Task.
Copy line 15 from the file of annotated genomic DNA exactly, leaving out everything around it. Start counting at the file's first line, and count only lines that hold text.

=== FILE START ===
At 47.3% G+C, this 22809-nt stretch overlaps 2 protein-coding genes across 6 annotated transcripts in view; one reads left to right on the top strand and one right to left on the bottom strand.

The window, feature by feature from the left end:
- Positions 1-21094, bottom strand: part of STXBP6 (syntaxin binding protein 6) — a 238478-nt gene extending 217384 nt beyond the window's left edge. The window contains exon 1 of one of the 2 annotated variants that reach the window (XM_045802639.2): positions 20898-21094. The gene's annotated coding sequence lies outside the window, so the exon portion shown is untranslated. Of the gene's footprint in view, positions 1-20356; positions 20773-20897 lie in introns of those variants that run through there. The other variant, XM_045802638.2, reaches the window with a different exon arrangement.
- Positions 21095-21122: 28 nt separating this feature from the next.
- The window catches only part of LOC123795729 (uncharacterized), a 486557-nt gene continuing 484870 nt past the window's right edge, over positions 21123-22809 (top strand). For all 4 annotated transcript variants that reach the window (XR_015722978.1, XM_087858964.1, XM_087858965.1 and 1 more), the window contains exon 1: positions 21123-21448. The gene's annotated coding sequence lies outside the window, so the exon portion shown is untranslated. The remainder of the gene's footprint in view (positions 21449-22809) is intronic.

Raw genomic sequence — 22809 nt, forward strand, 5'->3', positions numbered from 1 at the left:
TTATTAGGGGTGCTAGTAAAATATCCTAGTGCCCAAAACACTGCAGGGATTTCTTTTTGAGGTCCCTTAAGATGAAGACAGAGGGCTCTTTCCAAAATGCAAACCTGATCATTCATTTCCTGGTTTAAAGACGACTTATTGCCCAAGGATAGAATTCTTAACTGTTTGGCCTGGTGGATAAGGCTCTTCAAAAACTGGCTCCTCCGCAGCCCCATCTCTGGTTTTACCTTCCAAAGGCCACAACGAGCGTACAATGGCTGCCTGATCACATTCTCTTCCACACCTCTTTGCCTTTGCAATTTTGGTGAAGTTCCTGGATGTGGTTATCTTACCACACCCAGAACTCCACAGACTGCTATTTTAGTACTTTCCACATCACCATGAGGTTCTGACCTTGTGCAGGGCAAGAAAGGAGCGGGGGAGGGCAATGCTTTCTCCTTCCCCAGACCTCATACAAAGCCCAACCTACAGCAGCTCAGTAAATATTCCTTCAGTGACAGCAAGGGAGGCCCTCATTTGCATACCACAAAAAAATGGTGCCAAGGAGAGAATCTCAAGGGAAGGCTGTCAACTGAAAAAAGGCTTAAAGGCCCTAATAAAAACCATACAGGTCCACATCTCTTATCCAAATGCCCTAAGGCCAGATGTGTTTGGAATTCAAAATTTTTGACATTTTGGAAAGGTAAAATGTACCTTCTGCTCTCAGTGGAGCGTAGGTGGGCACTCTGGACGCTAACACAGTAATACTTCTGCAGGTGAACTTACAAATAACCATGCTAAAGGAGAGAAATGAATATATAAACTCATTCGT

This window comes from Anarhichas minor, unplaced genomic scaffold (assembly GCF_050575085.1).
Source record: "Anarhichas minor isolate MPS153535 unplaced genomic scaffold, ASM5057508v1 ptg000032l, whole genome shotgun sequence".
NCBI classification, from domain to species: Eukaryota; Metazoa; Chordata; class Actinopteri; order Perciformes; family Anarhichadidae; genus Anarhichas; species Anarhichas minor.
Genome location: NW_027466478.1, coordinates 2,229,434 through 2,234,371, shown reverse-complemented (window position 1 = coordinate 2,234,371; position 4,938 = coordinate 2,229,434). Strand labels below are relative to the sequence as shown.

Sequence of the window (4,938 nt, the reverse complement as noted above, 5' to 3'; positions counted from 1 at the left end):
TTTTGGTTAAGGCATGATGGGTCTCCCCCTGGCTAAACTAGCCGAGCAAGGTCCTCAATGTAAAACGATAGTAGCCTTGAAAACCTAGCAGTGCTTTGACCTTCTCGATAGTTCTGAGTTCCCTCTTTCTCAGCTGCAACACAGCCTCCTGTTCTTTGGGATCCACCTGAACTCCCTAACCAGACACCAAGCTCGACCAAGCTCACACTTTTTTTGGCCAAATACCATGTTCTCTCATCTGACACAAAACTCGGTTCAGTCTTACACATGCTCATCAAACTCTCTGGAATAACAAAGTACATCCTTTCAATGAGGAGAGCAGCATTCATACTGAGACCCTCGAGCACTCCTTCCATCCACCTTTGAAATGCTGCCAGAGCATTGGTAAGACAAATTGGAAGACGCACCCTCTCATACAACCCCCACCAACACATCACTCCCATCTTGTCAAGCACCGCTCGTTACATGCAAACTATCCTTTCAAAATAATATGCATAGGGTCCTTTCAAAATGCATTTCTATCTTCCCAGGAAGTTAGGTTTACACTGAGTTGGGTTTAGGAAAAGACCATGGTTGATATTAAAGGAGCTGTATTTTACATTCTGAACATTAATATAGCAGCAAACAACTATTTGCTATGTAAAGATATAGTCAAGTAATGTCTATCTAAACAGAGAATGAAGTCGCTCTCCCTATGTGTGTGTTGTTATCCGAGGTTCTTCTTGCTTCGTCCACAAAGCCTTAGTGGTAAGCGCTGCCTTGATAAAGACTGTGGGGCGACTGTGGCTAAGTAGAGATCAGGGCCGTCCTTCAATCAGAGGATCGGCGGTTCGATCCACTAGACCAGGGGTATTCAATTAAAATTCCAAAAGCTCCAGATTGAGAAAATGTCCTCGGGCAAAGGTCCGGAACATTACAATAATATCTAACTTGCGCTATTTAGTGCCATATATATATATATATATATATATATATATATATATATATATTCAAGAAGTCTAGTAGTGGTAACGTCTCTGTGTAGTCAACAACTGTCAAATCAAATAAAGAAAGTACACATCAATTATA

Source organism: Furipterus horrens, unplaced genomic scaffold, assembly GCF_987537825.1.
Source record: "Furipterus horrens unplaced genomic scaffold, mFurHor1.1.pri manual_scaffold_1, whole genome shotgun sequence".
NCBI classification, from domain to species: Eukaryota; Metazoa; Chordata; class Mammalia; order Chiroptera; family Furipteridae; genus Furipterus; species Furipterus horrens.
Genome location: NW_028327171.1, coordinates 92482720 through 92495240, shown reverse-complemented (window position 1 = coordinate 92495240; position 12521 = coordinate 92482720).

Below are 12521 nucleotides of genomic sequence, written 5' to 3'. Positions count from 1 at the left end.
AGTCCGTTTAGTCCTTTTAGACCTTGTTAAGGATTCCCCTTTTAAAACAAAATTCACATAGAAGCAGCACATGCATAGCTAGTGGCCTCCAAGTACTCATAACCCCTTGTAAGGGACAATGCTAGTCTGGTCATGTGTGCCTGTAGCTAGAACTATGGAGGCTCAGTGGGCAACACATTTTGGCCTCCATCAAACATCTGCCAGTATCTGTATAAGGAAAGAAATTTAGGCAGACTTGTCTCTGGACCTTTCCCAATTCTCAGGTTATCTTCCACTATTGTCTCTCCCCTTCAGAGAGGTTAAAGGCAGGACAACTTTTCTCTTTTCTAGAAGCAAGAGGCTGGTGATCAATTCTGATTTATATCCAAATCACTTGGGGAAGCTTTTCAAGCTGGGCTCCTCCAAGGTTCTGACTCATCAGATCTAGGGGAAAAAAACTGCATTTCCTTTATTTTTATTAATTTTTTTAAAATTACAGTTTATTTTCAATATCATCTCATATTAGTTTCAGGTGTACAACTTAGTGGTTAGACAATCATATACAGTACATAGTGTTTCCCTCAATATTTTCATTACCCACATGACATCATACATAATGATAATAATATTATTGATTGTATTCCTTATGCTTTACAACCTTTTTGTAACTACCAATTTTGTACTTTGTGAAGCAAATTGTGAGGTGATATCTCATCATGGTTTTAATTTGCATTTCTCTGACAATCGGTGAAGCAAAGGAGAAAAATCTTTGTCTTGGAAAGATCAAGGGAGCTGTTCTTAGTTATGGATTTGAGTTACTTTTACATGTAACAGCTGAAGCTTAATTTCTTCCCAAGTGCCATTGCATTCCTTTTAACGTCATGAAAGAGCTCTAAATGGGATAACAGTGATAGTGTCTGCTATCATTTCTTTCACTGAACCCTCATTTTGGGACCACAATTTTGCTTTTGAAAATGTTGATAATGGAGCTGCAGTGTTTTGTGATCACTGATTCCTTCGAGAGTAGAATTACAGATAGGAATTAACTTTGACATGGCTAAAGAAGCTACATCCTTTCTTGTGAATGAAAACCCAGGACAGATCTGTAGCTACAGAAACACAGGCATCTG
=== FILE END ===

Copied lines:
Source record: "Furipterus horrens unplaced genomic scaffold, mFurHor1.1.pri manual_scaffold_1, whole genome shotgun sequence".